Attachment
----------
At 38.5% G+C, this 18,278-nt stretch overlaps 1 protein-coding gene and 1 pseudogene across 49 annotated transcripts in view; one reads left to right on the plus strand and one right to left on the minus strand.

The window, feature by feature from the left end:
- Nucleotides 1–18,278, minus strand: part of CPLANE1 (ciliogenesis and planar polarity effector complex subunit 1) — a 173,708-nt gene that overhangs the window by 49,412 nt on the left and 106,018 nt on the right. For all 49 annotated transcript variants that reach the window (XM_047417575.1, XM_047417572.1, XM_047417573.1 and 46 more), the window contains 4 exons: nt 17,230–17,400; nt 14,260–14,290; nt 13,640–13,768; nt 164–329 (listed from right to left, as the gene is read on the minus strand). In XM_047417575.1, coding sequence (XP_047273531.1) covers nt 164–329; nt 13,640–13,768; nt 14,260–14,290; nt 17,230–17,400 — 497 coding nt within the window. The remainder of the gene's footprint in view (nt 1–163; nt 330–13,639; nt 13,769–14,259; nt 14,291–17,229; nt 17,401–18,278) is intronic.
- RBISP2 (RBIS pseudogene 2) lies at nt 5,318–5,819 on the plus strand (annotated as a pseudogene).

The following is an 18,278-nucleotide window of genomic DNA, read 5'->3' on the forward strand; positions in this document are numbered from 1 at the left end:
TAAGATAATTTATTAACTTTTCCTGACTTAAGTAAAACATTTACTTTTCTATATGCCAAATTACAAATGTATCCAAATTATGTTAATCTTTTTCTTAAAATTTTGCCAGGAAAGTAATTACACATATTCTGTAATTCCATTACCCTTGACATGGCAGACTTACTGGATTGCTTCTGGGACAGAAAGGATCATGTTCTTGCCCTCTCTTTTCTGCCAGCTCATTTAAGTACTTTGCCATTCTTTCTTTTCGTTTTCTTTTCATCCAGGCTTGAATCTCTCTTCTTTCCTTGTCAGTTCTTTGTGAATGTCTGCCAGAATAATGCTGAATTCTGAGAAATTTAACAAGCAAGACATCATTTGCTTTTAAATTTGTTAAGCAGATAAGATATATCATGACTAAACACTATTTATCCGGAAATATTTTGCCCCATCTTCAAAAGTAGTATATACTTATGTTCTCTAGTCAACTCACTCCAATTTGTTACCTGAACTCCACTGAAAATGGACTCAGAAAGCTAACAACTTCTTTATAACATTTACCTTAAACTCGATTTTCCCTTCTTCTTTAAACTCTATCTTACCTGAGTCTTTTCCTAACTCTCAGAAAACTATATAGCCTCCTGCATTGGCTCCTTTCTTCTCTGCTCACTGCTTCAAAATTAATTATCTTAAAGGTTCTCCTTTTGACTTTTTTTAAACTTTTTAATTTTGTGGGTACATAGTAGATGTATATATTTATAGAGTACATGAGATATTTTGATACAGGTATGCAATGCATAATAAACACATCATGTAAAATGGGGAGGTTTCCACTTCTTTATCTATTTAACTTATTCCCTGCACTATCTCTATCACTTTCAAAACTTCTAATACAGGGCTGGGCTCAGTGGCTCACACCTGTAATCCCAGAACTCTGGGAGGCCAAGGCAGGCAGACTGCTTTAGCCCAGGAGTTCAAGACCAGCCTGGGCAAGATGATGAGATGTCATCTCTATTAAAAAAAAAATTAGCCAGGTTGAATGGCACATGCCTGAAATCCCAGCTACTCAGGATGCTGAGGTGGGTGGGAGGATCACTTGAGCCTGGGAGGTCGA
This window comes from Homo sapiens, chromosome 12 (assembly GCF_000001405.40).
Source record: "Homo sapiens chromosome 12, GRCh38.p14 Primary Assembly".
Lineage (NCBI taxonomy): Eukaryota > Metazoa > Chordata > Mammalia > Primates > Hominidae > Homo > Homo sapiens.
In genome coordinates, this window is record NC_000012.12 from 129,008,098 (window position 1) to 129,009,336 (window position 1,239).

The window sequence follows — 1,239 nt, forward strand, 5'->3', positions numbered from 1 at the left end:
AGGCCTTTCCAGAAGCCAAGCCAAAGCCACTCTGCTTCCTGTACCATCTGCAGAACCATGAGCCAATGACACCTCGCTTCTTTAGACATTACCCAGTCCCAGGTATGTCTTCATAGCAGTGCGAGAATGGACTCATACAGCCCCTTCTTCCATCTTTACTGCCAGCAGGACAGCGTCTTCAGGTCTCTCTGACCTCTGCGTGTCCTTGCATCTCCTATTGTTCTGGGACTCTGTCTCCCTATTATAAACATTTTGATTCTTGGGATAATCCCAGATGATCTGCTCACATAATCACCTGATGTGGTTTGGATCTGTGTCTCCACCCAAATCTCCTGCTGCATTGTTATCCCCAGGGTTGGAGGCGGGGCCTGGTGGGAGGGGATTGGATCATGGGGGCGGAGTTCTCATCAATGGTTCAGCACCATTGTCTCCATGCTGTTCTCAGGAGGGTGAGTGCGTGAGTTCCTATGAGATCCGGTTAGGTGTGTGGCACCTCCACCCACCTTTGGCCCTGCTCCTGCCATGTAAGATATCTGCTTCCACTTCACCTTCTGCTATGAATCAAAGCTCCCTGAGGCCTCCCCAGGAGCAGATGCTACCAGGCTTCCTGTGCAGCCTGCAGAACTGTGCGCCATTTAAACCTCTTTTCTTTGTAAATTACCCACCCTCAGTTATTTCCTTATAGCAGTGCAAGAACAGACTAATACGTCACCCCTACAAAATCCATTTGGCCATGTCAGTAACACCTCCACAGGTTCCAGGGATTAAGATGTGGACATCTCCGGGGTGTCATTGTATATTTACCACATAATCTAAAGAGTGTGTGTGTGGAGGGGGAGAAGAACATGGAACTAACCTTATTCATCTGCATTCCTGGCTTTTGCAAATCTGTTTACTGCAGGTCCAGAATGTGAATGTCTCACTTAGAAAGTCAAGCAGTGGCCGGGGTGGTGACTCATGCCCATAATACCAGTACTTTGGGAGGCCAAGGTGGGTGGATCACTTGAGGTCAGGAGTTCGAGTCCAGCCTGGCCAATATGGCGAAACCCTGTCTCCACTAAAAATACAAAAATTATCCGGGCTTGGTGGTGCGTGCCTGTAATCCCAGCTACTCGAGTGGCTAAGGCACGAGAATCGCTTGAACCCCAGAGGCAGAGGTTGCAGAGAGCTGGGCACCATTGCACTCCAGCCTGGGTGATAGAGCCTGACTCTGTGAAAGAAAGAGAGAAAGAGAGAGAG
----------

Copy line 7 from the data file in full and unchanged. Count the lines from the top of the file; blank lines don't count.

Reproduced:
This window comes from Homo sapiens, chromosome 12 (assembly GCF_000001405.40).